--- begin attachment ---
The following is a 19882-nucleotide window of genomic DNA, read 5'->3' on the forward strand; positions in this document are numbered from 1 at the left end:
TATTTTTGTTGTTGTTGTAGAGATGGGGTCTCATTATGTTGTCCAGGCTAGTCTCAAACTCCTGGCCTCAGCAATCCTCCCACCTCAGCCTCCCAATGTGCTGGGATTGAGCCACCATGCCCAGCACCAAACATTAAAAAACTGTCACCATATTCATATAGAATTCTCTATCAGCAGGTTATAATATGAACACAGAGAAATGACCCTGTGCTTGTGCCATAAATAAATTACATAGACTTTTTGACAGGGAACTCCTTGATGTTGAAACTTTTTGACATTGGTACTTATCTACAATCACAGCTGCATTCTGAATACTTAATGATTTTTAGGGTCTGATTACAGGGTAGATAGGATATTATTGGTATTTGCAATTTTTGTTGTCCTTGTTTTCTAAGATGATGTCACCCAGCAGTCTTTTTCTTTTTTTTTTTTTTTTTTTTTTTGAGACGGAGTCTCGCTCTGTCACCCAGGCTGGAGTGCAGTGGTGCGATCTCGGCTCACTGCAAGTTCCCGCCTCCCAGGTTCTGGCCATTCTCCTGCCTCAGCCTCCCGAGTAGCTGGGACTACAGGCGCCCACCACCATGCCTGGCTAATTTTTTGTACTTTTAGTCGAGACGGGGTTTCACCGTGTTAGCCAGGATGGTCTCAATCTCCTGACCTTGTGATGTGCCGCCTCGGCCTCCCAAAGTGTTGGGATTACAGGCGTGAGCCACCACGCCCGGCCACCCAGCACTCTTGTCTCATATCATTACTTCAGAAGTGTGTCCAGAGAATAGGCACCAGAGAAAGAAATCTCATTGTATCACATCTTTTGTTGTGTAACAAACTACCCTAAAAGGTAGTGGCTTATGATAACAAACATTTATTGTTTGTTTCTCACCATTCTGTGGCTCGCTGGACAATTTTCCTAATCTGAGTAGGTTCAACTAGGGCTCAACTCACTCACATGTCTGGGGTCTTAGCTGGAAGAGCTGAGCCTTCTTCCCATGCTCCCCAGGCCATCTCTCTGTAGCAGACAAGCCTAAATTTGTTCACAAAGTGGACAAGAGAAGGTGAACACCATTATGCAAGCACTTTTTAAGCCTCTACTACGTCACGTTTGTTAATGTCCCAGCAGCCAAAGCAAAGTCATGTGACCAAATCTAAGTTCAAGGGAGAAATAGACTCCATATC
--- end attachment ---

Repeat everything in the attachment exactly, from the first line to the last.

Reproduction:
The following is a 19882-nucleotide window of genomic DNA, read 5'->3' on the forward strand; positions in this document are numbered from 1 at the left end:
TATTTTTGTTGTTGTTGTAGAGATGGGGTCTCATTATGTTGTCCAGGCTAGTCTCAAACTCCTGGCCTCAGCAATCCTCCCACCTCAGCCTCCCAATGTGCTGGGATTGAGCCACCATGCCCAGCACCAAACATTAAAAAACTGTCACCATATTCATATAGAATTCTCTATCAGCAGGTTATAATATGAACACAGAGAAATGACCCTGTGCTTGTGCCATAAATAAATTACATAGACTTTTTGACAGGGAACTCCTTGATGTTGAAACTTTTTGACATTGGTACTTATCTACAATCACAGCTGCATTCTGAATACTTAATGATTTTTAGGGTCTGATTACAGGGTAGATAGGATATTATTGGTATTTGCAATTTTTGTTGTCCTTGTTTTCTAAGATGATGTCACCCAGCAGTCTTTTTCTTTTTTTTTTTTTTTTTTTTTTTGAGACGGAGTCTCGCTCTGTCACCCAGGCTGGAGTGCAGTGGTGCGATCTCGGCTCACTGCAAGTTCCCGCCTCCCAGGTTCTGGCCATTCTCCTGCCTCAGCCTCCCGAGTAGCTGGGACTACAGGCGCCCACCACCATGCCTGGCTAATTTTTTGTACTTTTAGTCGAGACGGGGTTTCACCGTGTTAGCCAGGATGGTCTCAATCTCCTGACCTTGTGATGTGCCGCCTCGGCCTCCCAAAGTGTTGGGATTACAGGCGTGAGCCACCACGCCCGGCCACCCAGCACTCTTGTCTCATATCATTACTTCAGAAGTGTGTCCAGAGAATAGGCACCAGAGAAAGAAATCTCATTGTATCACATCTTTTGTTGTGTAACAAACTACCCTAAAAGGTAGTGGCTTATGATAACAAACATTTATTGTTTGTTTCTCACCATTCTGTGGCTCGCTGGACAATTTTCCTAATCTGAGTAGGTTCAACTAGGGCTCAACTCACTCACATGTCTGGGGTCTTAGCTGGAAGAGCTGAGCCTTCTTCCCATGCTCCCCAGGCCATCTCTCTGTAGCAGACAAGCCTAAATTTGTTCACAAAGTGGACAAGAGAAGGTGAACACCATTATGCAAGCACTTTTTAAGCCTCTACTACGTCACGTTTGTTAATGTCCCAGCAGCCAAAGCAAAGTCATGTGACCAAATCTAAGTTCAAGGGAGAAATAGACTCCATATC